Fashion Brand Company (FBC), a most generic, vague, and slightly suspicious brand name, is the humorous mask for Penelope Gazin’s vivid surrealist-inspired designs. Making light of the seriousness often attached to the fashion industry is what Gazin does best. With designs that were jokingly marketed for lizards two years ago, the brand has since snowballed into a highly followed treasure amongst typical trends.
Before dipping into the fashion design world, Gazin had been involved in several other notable creative projects such as the co-founding of start-up, Witchsy, an online platform by and for artists selling their art, which served as a response to Etsy’s censorship of her art. She is also a long-time musician in bands, and currently makes music with Slut Island. In the variety of work that she does, as well as FBC, Gazin includes a continuous theme of absurdity which makes her content all the more intriguing. When it comes to designing clothing, Gazin’s background does not lie in studied fashion design at all, but in fine art that often revolves around grotesque and beautiful images; monsters and aliens are what bring out the interesting aspects of FBC. There is a fine line between fashion and wearable art with her clothing, along with an overarching slant of humor.
As stated on FBC’s About page, “Fashion Brand Company is the first Fashion Line that is exclusively designed by, run by, and tailored to, lizards. All the clothes you see on the models are actually speciality samples we had made in human size but you will receive your purchased garments in lizard sizes.” Though comedic and hard to believe, there is, in fact, some truth behind this statement and you may find yourself browsing the “Lizard Clothes” page at the end of the day. The human-sized clothes, on the other hand, dazzle in ingenious styles with strange and hilarious characteristics. FBC is a collection of unpredictable silhouettes and colorful personality. Gazin intends her clothing to be bold, yet affordable everyday-wear, and that often means everyday-wear for the one willing to wear an octopus-style, eight-sleeved dress to the grocery store. From the “Brick House Dress” with its cartoonish brick print and small open window cut-out, to her “Moth Jumpsuit” featuring big and magical wing-like sleeves, the possibilities of Gazin are curiously expansive. In an interview with Vulture, Gazin says, “I think about what clothing garments I would want to own but don’t exist.”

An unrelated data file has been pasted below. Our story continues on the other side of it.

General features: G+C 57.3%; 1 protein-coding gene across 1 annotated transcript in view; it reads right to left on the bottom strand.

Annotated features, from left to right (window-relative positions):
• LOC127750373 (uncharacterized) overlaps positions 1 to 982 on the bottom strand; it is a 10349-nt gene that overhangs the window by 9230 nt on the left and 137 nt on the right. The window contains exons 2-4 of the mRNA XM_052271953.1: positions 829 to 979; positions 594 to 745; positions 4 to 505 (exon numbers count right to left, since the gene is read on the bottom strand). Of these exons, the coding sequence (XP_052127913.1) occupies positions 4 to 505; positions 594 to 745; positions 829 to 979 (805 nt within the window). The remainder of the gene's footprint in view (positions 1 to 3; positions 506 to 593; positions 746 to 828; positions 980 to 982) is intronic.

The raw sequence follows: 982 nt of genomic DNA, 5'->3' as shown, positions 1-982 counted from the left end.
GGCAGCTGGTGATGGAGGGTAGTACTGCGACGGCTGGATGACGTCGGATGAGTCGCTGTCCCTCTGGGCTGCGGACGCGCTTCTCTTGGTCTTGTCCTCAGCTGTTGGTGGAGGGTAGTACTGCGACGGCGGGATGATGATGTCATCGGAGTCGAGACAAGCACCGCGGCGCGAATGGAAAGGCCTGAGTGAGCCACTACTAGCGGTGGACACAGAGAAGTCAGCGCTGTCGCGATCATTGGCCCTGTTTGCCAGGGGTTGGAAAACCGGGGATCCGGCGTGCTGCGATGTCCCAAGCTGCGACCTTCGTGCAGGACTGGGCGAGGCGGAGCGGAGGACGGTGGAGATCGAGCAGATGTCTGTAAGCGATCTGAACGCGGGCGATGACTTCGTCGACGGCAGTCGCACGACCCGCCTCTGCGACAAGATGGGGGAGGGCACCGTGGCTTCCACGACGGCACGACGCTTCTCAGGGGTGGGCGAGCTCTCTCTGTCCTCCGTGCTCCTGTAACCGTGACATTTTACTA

Her vision can be a risky and niche take on fashion, but it’s not totally unfamiliar. It’s easy to see the essence of Chanel’s 1930s rival, Elsa Schiaparelli and her famous “Trompe L’oeil,” or trick-of-the-eye quality of design. Much like Gazin, Schiaparelli was concerned with the true art and fun of a garment rather than the reserved Little Black Dresses of her time. Schiaparelli appreciated surrealism, similarly to Gazin’s art style, which she exhibited with prints and visual elements in her clothing. Through this, she also found value in not taking herself too seriously. Here are some interesting comparisons of the two designers and their ways of incorporating their distinctive yet relative creativity in their designs:
Alien Sweater, Gazin (2019)
Skeleton Dress, Schiaparelli (1938)
Face Top, Gazin (2019)
Evening Jacket, Schiaparelli (1937)Basketball Ice Skating Gown, Gazin (2019)
Miami Knit Dress, Gazin (2019)
Trompe L’oeil Sweater, Schiaparelli (1930s)
As Schiaparelli did in the ‘30s, Penelope Gazin makes a refreshing statement for fashion today with Fashion Brand Company; she moves in her own witty innovation rather than the current, recognized trends. It’s clothing that challenges you to get comfortable and laugh at yourself every once and awhile. And also match with your lizard.